DOLAN V. UNIVERSAL FIRE BRICK CO. one-third interest in the Insurance Times to

(No. 45/33.) his stepmother, Julia H. Kempson, and James A. Van Cleve. He died August 12, 1907, leav

(Court of Chancery of New Jersey. June 12, ing a will in which he bequeathed his prop

1918.) erty to his wife and children. The question,

(Syllabus by the Court.) therefore is whether the assignment made by

1. CORPORATIONS 684 – INSOLVENT FORSt. George Kempson on the 30th day of De

EIGN CORPORATION - APPOINTMENT OF REcember, 1893, is legal. That in turn depends CEIVER. upon the question whether Peter Tertius The court may, under the provisions of Kempson died intestate as to this item of the se

el sections 65 and 66 of an act concerning corpora

tions (2 Comp. St. 1910, p. 1640), appoint a Insurance Times, because, if he did, then St.

receiver of a foreign corporation found to be inGeorge Kempson had legal power to make solvent notwithstanding the fact that no receiver the assignment of December 30, 1893.

had been appointed in the jurisdiction of the The assignees and their heirs, the respond

domicile of the corporation and that there are no 2. CASE DISTINGUISHED,

proceedings there pending against it, and the ents, have a legal title. The Court of Chan- I procedure is substantially the same as if the corcery held that Peter Tertius Kempson died 'poration were domestic.

| common pleas of Mercer county to Harry CoMcDermott v. Woodhouse, 87 N.J.Eq.617, 101

hen to keep an inn and tavern in the townAtl. 375, distinguished upon the grounds indicated in Atwater v. Baskerville, 104 Atl. 310. 647.

ship of Ewing pursuant to an application

therefor under the inu and tavern act of 1846 Application by Patrick J. Dolan for the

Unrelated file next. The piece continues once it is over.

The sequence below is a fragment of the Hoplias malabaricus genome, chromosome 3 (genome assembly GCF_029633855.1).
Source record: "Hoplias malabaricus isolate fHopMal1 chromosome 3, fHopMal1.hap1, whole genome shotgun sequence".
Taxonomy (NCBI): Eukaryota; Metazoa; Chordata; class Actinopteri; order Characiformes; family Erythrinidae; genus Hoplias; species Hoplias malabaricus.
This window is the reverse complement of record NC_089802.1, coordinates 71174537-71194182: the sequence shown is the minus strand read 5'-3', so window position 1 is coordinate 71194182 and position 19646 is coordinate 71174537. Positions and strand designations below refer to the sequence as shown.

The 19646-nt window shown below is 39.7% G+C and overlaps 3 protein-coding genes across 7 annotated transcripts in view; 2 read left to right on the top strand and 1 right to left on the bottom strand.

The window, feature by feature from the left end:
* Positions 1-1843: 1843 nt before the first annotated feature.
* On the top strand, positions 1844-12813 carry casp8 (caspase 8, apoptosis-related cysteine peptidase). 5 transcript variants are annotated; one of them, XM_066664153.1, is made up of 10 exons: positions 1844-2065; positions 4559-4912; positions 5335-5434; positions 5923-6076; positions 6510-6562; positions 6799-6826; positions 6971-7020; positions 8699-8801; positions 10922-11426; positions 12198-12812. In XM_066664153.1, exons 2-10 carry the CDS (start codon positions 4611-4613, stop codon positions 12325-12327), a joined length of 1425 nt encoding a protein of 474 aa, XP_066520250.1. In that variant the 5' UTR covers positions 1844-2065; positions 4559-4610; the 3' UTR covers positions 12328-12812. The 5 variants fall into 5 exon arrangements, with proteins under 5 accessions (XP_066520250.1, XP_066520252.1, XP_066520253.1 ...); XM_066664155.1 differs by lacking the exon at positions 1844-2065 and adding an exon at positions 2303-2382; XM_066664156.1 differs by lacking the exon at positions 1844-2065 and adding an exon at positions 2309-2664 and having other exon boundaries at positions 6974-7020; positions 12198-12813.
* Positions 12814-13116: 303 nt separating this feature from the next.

(C. S. p. 2890). We are of the opinion that appointment of a receiver for the Universal

the court was without authority to grant the Fire Brick Company. Application granted.

license, and that it must be set aside. Michael J. Tansey, of Newark, for com (1) On its face the application was suffiplainant, Clifford L. Newman and Edgar M. cient and made out a prima facie case of Tilt, both of Paterson, for defendant. i authority in the court of common pleas to

grant it. But that prima facie case was opLANE, V. C. [1, 2] This is an application to

en to question before that court, and it was appoint a receiver of a foreign corporation un

challenged by the prosecutor of this writ upder the provisions of the sixty-fifth and sixty

on the ground, among others, stated in the sixth sections of the Corporation Act, 2 Comp.

remonstrance, that in fact the applicant "was Statutes of N. J. p. 1640. The jurisdiction

not well provided with house room, stabling of the court is questioned upon the authority

and provender.” To authorize the court to of McDermott v. Woodhouse, 87 N. J. Eq. 617, grant the license, it was essential, among oth101 Atl. 375. I considered that case in At

er things, that the applicant should be "well water v. Baskerville, 104 Atl. 310, 647, not yet

provided with house room, stabling and provofficially reported, and came to the conclusion

ender" (C. S. p. 2890, par. 2), and to be well that it is not an authority for the proposition

provided with stabling and provender must that this court may not under the sixty-fifth

have "stabling and provender of hay and and sixty-sixth sections of the statute appoint

grain for four horses more than his own a receiver of a foreign corporation. This court